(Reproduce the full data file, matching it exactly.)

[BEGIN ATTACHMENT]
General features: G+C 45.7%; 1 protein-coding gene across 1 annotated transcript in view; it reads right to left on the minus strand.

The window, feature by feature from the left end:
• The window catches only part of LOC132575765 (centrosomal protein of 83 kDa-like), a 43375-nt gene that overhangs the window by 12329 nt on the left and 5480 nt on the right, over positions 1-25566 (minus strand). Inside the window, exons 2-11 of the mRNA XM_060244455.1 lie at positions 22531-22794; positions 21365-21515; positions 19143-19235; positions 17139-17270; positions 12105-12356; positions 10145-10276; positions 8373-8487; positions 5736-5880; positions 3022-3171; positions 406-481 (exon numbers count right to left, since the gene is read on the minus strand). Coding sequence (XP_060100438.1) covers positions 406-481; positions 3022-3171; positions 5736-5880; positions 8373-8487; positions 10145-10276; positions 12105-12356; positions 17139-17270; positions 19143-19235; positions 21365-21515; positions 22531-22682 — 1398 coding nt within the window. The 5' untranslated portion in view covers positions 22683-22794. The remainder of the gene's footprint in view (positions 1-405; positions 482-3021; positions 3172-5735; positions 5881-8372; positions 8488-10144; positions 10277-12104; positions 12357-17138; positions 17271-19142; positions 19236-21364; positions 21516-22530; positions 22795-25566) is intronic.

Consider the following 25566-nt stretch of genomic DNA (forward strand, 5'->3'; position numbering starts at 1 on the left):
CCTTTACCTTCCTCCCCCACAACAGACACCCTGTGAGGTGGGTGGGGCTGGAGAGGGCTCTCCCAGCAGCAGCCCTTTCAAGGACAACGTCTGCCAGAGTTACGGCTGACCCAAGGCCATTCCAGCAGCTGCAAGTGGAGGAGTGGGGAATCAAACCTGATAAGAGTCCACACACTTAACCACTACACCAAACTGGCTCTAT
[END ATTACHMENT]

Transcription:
General features: G+C 45.7%; 1 protein-coding gene across 1 annotated transcript in view; it reads right to left on the minus strand.

The window, feature by feature from the left end:
• The window catches only part of LOC132575765 (centrosomal protein of 83 kDa-like), a 43375-nt gene that overhangs the window by 12329 nt on the left and 5480 nt on the right, over positions 1-25566 (minus strand). Inside the window, exons 2-11 of the mRNA XM_060244455.1 lie at positions 22531-22794; positions 21365-21515; positions 19143-19235; positions 17139-17270; positions 12105-12356; positions 10145-10276; positions 8373-8487; positions 5736-5880; positions 3022-3171; positions 406-481 (exon numbers count right to left, since the gene is read on the minus strand). Coding sequence (XP_060100438.1) covers positions 406-481; positions 3022-3171; positions 5736-5880; positions 8373-8487; positions 10145-10276; positions 12105-12356; positions 17139-17270; positions 19143-19235; positions 21365-21515; positions 22531-22682 — 1398 coding nt within the window. The 5' untranslated portion in view covers positions 22683-22794. The remainder of the gene's footprint in view (positions 1-405; positions 482-3021; positions 3172-5735; positions 5881-8372; positions 8488-10144; positions 10277-12104; positions 12357-17138; positions 17271-19142; positions 19236-21364; positions 21516-22530; positions 22795-25566) is intronic.

Consider the following 25566-nt stretch of genomic DNA (forward strand, 5'->3'; position numbering starts at 1 on the left):
CCTTTACCTTCCTCCCCCACAACAGACACCCTGTGAGGTGGGTGGGGCTGGAGAGGGCTCTCCCAGCAGCAGCCCTTTCAAGGACAACGTCTGCCAGAGTTACGGCTGACCCAAGGCCATTCCAGCAGCTGCAAGTGGAGGAGTGGGGAATCAAACCTGATAAGAGTCCACACACTTAACCACTACACCAAACTGGCTCTAT